Good Shepherd hosts beam signing on new rehabilitation hospital

Good Sheperd supporters attended a beam signing ceremony for the network’s new rehabilitation hospital in Center Valley. PHOTO/SUBMITTED –

Good Shepherd Rehabilitation Network put Sharpie to steel on Wednesday afternoon, signing the final steel beam that will “top off” Good Shepherd’s under-construction rehabilitation hospital. 

At 23 feet long, it is the final beam to be added to the rehabilitation hospital, which is slated to open in Center Valley in June 2023.  

As part of the beam-signing festivities, which were held at the Hyland Center for Health & Technology on Good Shepherd’s South Allentown campus, Good Shepherd Chaplain Kelly Brooks blessed the beam. 

In addition to employees, members of Good Shepherd’s Hope Starts Here capital campaign committee, board of trustees, elected officials, community partners and others also participated in the signing. 

“I want to thank each and every associate who is here today, as well as our colleagues working at sites throughout the Network,” Good Shepherd Rehabilitation Network President & CEO Michael Spigel said. “If there’s one thing I’ve learned in my time here, it’s that Good Shepherd has a very large, very passionate base of supporters, who will do everything in their power to ensure Good Shepherd is here to serve the community for another 100-plus years. We cannot do what we do without all of you.” 

Located in Center Valley across from The Promenade Shops at Saucon Valley, the four-story, 76-private-room rehabilitation hospital will focus on providing highly specialized, complex care and serve as the anchor of an all-encompassing destination campus.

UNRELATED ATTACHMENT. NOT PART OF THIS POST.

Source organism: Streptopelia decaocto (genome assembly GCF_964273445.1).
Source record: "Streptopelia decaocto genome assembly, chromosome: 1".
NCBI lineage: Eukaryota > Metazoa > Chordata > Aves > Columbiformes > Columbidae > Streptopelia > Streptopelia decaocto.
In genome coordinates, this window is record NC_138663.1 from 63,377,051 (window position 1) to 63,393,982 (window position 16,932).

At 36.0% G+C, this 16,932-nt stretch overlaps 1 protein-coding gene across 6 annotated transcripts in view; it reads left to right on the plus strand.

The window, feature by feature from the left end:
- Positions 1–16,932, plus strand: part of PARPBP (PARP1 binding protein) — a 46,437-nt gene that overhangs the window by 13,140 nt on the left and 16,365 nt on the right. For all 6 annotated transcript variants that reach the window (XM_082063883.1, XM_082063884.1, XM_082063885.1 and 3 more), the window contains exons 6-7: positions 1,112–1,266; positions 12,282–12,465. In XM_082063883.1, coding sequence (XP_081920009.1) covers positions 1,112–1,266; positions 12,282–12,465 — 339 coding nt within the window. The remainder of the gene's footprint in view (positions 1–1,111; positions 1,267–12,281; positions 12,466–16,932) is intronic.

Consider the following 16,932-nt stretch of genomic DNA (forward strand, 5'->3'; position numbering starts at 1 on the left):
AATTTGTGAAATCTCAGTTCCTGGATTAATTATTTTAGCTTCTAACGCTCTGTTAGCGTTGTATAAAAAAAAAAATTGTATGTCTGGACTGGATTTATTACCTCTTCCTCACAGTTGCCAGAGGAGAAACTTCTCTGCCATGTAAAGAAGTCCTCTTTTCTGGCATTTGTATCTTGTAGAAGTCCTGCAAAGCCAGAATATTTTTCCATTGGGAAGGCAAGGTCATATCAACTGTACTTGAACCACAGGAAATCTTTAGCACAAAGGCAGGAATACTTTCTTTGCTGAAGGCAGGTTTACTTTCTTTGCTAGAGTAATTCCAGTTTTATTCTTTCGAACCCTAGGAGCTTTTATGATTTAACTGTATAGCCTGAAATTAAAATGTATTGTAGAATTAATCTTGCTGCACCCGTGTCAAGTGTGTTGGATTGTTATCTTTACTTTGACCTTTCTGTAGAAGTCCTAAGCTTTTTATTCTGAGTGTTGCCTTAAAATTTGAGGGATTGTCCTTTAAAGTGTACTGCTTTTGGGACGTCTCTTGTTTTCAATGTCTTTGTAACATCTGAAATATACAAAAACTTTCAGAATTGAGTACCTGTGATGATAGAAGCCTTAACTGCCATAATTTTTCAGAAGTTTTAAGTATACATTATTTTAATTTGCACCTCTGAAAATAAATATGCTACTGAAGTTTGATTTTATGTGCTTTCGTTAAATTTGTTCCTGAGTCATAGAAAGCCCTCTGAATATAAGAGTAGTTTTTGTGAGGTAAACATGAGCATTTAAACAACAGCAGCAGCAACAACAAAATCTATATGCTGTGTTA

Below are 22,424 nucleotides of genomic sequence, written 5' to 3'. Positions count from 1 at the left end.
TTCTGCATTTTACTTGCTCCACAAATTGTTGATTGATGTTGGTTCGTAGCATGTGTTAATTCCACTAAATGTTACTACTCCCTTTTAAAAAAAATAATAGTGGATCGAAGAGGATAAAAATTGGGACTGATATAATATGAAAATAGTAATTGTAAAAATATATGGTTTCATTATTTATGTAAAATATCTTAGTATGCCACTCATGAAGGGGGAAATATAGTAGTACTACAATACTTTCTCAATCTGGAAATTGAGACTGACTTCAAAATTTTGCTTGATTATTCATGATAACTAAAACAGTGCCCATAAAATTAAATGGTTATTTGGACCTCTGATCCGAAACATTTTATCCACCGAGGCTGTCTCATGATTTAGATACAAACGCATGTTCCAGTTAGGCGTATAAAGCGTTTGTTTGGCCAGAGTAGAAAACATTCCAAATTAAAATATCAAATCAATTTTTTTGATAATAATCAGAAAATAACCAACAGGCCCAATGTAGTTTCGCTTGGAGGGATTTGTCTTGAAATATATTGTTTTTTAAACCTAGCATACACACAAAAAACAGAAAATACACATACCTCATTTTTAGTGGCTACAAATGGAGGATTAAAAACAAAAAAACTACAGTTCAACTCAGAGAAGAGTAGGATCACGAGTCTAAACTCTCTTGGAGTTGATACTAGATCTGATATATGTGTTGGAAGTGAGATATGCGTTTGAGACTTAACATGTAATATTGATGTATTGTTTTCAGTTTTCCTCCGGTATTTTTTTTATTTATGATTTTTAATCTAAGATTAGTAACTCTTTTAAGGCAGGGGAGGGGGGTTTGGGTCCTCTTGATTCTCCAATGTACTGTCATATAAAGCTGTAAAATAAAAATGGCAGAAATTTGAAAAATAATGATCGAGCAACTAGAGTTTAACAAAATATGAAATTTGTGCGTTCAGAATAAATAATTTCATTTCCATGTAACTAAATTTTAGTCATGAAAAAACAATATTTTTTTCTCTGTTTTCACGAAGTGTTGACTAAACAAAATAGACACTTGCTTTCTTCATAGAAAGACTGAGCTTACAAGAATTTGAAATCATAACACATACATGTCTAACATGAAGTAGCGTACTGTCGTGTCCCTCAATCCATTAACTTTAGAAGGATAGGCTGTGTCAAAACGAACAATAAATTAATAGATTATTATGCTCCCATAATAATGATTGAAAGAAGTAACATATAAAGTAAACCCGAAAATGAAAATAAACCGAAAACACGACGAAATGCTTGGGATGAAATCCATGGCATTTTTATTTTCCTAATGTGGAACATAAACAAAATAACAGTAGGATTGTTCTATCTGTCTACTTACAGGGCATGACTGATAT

Good Shepherd’s new hospital will provide advanced inpatient rehabilitation services to people seeking care for stroke, spinal cord injury, brain injury and other complex conditions. 

Good Shepherd breaks ground on inpatient rehabilitation hospital

Featuring a former patient, Ruth Aragon, who was able to walk again using its Ekso Bionics Exoskeleton, Good Shepherd Rehabilitation Network broke ground Wednesday on its new rehabilitation hospital in Upper Saucon Township. 

Located across the street from the Promenade Shops of Saucon Valley, the state-of-the-art inpatient rehabilitation hospital will be a four-story 76-private bed hospital, which will be the only one of its kind in the region. 

At the event, Aragon walked onto the stage using the exoskeleton and thanked the people of Good Shepherd for helping her and others like her with the will to recover. 

Michael Spigel, president and CEO of the network, said with the new facility Good Shepherd hopes to create more success stories like Aragon’s and break new ground on with emerging technologies and techniques. 

“This is a transformational project. This hospital will be a game changer in rehabilitation,” he said. 

He said the hospital’s goal is to revolutionize treatment and recovery options for people with complex medical conditions, such as stroke, spinal cord injury and brain injury. 

Dr. Sandeep Singh, chief medical officer and program director of the spinal cord injury program offered his support for the future of treatment at the hospital. 

“Our mission now is to elevate what has been our primary focus to another level,” he said. “I’m confident that this building and the infrastructure will attract the talent we need. This is an opportunity for us at Good Shepherd to embrace new technologies.” 

And by embracing those new technologies, John Inglis, Upper Saucon Township supervisor, said the hospital will become a center for rehabilitation technology, which will be good for the region’s economy. 

“We’re putting our full support behind this project it’s a chance to draw attention to the area and lure other tech companies here,” he said.  

In addition to the medical and rehabilitative treatment that will be available at the new hospital, the building will also feature an experience center where people in rehabilitation can learn about new technologies ranging from artificial intelligence to 3D printing and how they can be used for a more independent life. 

Construction on the inpatient rehabilitation hospital is expected to be complete in 2023.